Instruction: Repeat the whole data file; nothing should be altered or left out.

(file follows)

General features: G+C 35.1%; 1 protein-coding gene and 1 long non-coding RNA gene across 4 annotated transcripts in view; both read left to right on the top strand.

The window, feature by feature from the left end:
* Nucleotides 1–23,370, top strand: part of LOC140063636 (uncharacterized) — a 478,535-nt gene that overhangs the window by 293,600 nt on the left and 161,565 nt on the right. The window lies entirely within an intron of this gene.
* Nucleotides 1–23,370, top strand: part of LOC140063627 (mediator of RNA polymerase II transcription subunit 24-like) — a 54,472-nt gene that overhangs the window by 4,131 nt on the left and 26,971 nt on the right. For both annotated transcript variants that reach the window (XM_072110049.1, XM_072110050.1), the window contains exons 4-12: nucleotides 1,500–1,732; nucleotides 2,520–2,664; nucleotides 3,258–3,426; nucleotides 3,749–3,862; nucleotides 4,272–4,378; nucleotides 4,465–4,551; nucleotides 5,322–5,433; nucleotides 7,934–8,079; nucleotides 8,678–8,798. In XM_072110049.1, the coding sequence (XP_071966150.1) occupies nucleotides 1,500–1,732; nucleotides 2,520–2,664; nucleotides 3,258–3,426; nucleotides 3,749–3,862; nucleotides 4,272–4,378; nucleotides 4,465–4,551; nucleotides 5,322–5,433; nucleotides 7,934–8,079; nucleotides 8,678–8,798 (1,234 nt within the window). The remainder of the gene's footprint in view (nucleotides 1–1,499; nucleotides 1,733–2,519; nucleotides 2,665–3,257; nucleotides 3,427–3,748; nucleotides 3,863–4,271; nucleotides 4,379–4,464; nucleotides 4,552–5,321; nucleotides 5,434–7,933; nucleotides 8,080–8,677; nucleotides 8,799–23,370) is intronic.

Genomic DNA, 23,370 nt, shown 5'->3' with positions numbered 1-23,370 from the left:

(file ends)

General features: G+C 35.1%; 1 protein-coding gene and 1 long non-coding RNA gene across 4 annotated transcripts in view; both read left to right on the top strand.

The window, feature by feature from the left end:
* Nucleotides 1–23,370, top strand: part of LOC140063636 (uncharacterized) — a 478,535-nt gene that overhangs the window by 293,600 nt on the left and 161,565 nt on the right. The window lies entirely within an intron of this gene.
* Nucleotides 1–23,370, top strand: part of LOC140063627 (mediator of RNA polymerase II transcription subunit 24-like) — a 54,472-nt gene that overhangs the window by 4,131 nt on the left and 26,971 nt on the right. For both annotated transcript variants that reach the window (XM_072110049.1, XM_072110050.1), the window contains exons 4-12: nucleotides 1,500–1,732; nucleotides 2,520–2,664; nucleotides 3,258–3,426; nucleotides 3,749–3,862; nucleotides 4,272–4,378; nucleotides 4,465–4,551; nucleotides 5,322–5,433; nucleotides 7,934–8,079; nucleotides 8,678–8,798. In XM_072110049.1, the coding sequence (XP_071966150.1) occupies nucleotides 1,500–1,732; nucleotides 2,520–2,664; nucleotides 3,258–3,426; nucleotides 3,749–3,862; nucleotides 4,272–4,378; nucleotides 4,465–4,551; nucleotides 5,322–5,433; nucleotides 7,934–8,079; nucleotides 8,678–8,798 (1,234 nt within the window). The remainder of the gene's footprint in view (nucleotides 1–1,499; nucleotides 1,733–2,519; nucleotides 2,665–3,257; nucleotides 3,427–3,748; nucleotides 3,863–4,271; nucleotides 4,379–4,464; nucleotides 4,552–5,321; nucleotides 5,434–7,933; nucleotides 8,080–8,677; nucleotides 8,799–23,370) is intronic.

Genomic DNA, 23,370 nt, shown 5'->3' with positions numbered 1-23,370 from the left: